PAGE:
D.C. dreams of saner times
Amid the Trump-shaming at the emotional Washington National Cathedral sendoff for Sen. John McCain, the televised eulogies and private conversations reflected a broader dream that the United States is still capable of a saner politics.
The big picture: "We were reminded by his funeral that we have been, and could again be, a nation based on values like honor, truth-telling, service, humility, respect, and kindness," Walter Isaacson, author of a shelf of historical biographies, told me.
- "That was the last gift McCain gave us."
- One of the day's most socially viral moments was a bipartisan gesture that wasn't even on the program: TV coverage captured President George W. Bush trying to unobtrusively pass a piece of candy from Laura Bush, on his left, to Michelle Obama, on his right.
President Barack Obama captured the mood with the single word "small":
- "So much of our politics, our public life, our public discourse, can seem small and mean and petty, trafficking in bombast and insult, in phony controversies and manufactured outrage."
- "We never doubted the other man’s sincerity or the other man’s patriotism, or that when all was said and done, we were on the same team."
Obama spoke right after Bush. Both had vanquished McCain for president, but got a call from the senator in his waning months, asking them to eulogize him.
- The unusual invitation gave Obama the line of the day: "It showed his irreverence — his sense of humor, little bit of a mischievous streak. What better way to get a last laugh than to make George and I say nice things about him to a national audience?"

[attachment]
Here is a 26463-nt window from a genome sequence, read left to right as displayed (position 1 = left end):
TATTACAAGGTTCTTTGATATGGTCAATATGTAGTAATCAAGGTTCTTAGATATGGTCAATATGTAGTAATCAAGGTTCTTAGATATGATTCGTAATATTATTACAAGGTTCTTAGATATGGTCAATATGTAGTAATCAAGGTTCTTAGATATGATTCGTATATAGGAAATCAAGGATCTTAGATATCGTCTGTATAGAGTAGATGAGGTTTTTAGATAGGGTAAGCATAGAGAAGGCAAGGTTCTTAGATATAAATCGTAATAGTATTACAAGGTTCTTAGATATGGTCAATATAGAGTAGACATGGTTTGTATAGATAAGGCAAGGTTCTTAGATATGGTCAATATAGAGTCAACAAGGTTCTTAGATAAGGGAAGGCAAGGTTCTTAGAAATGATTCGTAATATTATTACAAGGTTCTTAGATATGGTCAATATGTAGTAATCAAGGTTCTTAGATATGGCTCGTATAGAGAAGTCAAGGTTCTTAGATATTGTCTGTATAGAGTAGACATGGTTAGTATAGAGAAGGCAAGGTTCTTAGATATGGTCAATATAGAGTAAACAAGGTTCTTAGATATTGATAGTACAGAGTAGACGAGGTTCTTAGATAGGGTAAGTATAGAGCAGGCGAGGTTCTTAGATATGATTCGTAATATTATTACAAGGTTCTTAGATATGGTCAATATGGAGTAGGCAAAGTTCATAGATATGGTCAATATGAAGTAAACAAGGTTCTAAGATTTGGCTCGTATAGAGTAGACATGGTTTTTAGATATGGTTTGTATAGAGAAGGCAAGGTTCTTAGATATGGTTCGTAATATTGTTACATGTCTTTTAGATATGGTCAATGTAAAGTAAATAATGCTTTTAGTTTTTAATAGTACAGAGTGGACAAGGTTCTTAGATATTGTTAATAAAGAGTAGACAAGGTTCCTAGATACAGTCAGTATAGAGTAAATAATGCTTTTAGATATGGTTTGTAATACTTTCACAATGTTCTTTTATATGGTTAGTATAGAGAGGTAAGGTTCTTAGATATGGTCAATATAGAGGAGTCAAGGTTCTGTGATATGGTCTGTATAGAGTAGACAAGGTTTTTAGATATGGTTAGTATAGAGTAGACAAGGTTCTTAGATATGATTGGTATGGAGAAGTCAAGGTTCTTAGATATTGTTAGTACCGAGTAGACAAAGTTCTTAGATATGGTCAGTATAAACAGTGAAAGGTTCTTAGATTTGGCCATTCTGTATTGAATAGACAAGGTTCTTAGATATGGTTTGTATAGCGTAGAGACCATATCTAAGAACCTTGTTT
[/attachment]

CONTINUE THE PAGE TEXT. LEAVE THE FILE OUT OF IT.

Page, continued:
- Bush called McCain "a man with a code": "John's voice will always come as a whisper over our shoulder: We are better than this. America is better than this."
Reality interlude: This is likely to be a late-summer fling. Every single sign heading into President Trump's 2020 reelection campaign is that the rhetoric and reality of politics are only going to get worse.
- Demography and technology are fueling the Trump brand of tribal politics, and his governing choices have left him more dependent on stoking his own forces rather than bringing in new swaths of support.
The day's only mid-speech applause went to Meghan McCain, who gave fiery remarks through tears: "The America of John McCain has no need to be made great again because America was always great."
- She certainly followed some of McCain's last advice: "When my father got sick, when I asked him what he wanted me to do with this eulogy, he said, 'Show them how tough you are.'"
One of the sweeter McCain memories came from former Senator Joe Lieberman of Connecticut. The two senators had traveled the world together as part of congressional delegations. McCain always regretted not naming Lieberman to a historic bipartisan presidential ticket, instead crassly picking Sarah Palin.
- "One of John's favorite cities in the world was Jerusalem," Lieberman recalled. "And one of his favorite things to do there was to stand on the balcony with [Sen. Lindsey Graham] and me of our hotel looking out at the old city and discussing all of the religious and political history that happened there over the centuries."
So there are causes larger than ourselves, as McCain constantly reminded his audiences, particularly young people.
- Now we just have to remember what they are.